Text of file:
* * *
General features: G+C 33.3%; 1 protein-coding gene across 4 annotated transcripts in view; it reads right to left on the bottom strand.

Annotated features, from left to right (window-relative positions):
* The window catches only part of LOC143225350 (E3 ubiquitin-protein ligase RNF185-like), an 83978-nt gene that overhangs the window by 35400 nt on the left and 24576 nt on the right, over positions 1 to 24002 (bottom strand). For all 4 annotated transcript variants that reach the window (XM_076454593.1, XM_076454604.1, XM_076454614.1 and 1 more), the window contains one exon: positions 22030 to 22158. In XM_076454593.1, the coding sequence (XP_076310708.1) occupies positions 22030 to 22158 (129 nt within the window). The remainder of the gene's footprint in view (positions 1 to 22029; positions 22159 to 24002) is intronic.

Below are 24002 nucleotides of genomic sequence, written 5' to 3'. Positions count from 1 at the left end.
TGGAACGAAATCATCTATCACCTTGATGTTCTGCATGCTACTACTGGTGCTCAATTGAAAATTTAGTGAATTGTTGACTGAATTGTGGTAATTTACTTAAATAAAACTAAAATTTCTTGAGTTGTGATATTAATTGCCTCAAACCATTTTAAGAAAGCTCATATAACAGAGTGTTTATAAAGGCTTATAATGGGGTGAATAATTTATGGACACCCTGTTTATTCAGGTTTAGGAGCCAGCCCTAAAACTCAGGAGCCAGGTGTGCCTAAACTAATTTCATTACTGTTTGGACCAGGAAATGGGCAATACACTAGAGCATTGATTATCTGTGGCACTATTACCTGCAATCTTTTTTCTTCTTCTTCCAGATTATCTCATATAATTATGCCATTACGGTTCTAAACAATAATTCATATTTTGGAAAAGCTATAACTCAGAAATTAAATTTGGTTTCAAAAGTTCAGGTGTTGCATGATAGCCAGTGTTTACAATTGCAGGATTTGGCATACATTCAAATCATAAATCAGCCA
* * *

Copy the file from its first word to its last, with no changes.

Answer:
General features: G+C 33.3%; 1 protein-coding gene across 4 annotated transcripts in view; it reads right to left on the bottom strand.

Annotated features, from left to right (window-relative positions):
* The window catches only part of LOC143225350 (E3 ubiquitin-protein ligase RNF185-like), an 83978-nt gene that overhangs the window by 35400 nt on the left and 24576 nt on the right, over positions 1 to 24002 (bottom strand). For all 4 annotated transcript variants that reach the window (XM_076454593.1, XM_076454604.1, XM_076454614.1 and 1 more), the window contains one exon: positions 22030 to 22158. In XM_076454593.1, the coding sequence (XP_076310708.1) occupies positions 22030 to 22158 (129 nt within the window). The remainder of the gene's footprint in view (positions 1 to 22029; positions 22159 to 24002) is intronic.

Below are 24002 nucleotides of genomic sequence, written 5' to 3'. Positions count from 1 at the left end.
TGGAACGAAATCATCTATCACCTTGATGTTCTGCATGCTACTACTGGTGCTCAATTGAAAATTTAGTGAATTGTTGACTGAATTGTGGTAATTTACTTAAATAAAACTAAAATTTCTTGAGTTGTGATATTAATTGCCTCAAACCATTTTAAGAAAGCTCATATAACAGAGTGTTTATAAAGGCTTATAATGGGGTGAATAATTTATGGACACCCTGTTTATTCAGGTTTAGGAGCCAGCCCTAAAACTCAGGAGCCAGGTGTGCCTAAACTAATTTCATTACTGTTTGGACCAGGAAATGGGCAATACACTAGAGCATTGATTATCTGTGGCACTATTACCTGCAATCTTTTTTCTTCTTCTTCCAGATTATCTCATATAATTATGCCATTACGGTTCTAAACAATAATTCATATTTTGGAAAAGCTATAACTCAGAAATTAAATTTGGTTTCAAAAGTTCAGGTGTTGCATGATAGCCAGTGTTTACAATTGCAGGATTTGGCATACATTCAAATCATAAATCAGCCA